Around 63 per cent of London renters left the capital between May and August, according to a research from Hamptons
Research from estate agent Hamptons shows that 63 per cent of London renters who chose to move somewhere bigger between May and August left the capital.
This resulted in the cost to rent an upsized home within London dropping by 4 per cent, or £86 less per calendar month, the only region in Great Britain that recorded a fall in this metric.
Incidentally, the North East of England is the area where it cost the most to upsize, the data shows, with the average cost of £72 per calendar month more equating to a 48 per cent rise.
In the North West, the average cost of upsizing grew by 47 per cent within the same time period – or £301 per calendar month.
Throughout Great Britain, tenants moving to a bigger property between May and August paid 23 per cent – £149 per calendar month more – to add an average of 1.4 more bedrooms to their home.
Hampton adds that 34 per cent of tenants who moved after the lockdown did this – an increase of 25 per cent on those who did in the first quarter of this year.
Overall, rents in Great Britain fell 0.5 per cent over the year, coming to an average of £1,014. The biggest fall was in Great London, with a drop of 3.9 per cent recorded, while the biggest rise was seen in Wales, at 3.9 per cent.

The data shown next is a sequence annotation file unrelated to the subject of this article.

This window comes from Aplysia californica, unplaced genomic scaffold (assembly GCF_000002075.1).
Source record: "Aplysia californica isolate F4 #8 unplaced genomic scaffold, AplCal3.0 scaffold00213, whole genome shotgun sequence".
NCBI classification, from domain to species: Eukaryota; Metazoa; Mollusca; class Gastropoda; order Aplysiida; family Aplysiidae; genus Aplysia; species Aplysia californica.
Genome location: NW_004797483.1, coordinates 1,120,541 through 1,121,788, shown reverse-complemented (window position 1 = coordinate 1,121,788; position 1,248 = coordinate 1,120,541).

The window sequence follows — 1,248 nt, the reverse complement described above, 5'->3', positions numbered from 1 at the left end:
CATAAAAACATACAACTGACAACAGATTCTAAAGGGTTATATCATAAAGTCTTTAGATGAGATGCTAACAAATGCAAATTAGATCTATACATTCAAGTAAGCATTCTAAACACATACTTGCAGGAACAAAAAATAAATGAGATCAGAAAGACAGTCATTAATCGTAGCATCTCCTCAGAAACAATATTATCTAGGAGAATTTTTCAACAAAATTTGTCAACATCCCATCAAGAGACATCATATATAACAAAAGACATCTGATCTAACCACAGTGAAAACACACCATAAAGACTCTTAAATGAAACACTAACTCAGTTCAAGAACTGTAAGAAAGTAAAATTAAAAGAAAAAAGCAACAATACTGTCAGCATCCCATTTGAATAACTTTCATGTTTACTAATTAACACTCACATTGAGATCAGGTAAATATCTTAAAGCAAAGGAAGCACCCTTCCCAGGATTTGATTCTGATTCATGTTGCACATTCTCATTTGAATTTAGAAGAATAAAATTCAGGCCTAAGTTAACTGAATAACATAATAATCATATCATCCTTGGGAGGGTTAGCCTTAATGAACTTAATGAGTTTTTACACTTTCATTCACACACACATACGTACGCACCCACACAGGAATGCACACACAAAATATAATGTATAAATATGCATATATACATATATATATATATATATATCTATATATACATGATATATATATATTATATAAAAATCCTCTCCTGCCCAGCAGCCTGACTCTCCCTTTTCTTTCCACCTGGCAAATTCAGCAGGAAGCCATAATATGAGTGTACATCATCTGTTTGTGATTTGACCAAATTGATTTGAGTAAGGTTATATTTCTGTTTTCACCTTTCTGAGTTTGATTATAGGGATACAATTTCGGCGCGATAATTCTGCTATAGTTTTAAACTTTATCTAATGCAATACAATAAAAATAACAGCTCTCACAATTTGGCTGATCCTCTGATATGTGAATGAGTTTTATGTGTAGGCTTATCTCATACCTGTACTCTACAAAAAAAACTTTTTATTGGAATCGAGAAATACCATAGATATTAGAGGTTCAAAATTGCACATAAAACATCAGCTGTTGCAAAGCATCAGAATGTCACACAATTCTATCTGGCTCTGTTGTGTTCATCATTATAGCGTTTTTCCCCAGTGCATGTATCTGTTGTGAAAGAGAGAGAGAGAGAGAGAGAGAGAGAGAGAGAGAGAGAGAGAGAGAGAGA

Hamptons head of research Aneisha Beveridge says: Renters have joined homeowners in the race for space by rushing to the suburbs where the number of tenants looking to rent is up on last year. With tenant’s priorities changing, upsizers have swapped smaller city centre flats for three-bed semis on the fringes of town.
She says, while the premium placed on green space is growing each month, upsizing tenants have typically stuck to the outskirts of cities they know rather than leaving altogether.
The number of homes coming up for rent is down on last year, partly due to landlord purchases being much slower to bounce back in comparison to the number of homes bought by first-time buyers and owner-occupiers, Beveridge says.
She says, demand from new tenants also remains below last year’s levels across most of the country, with those choosing to move and take on higher rents less likely to have been affected by the economic crisis.
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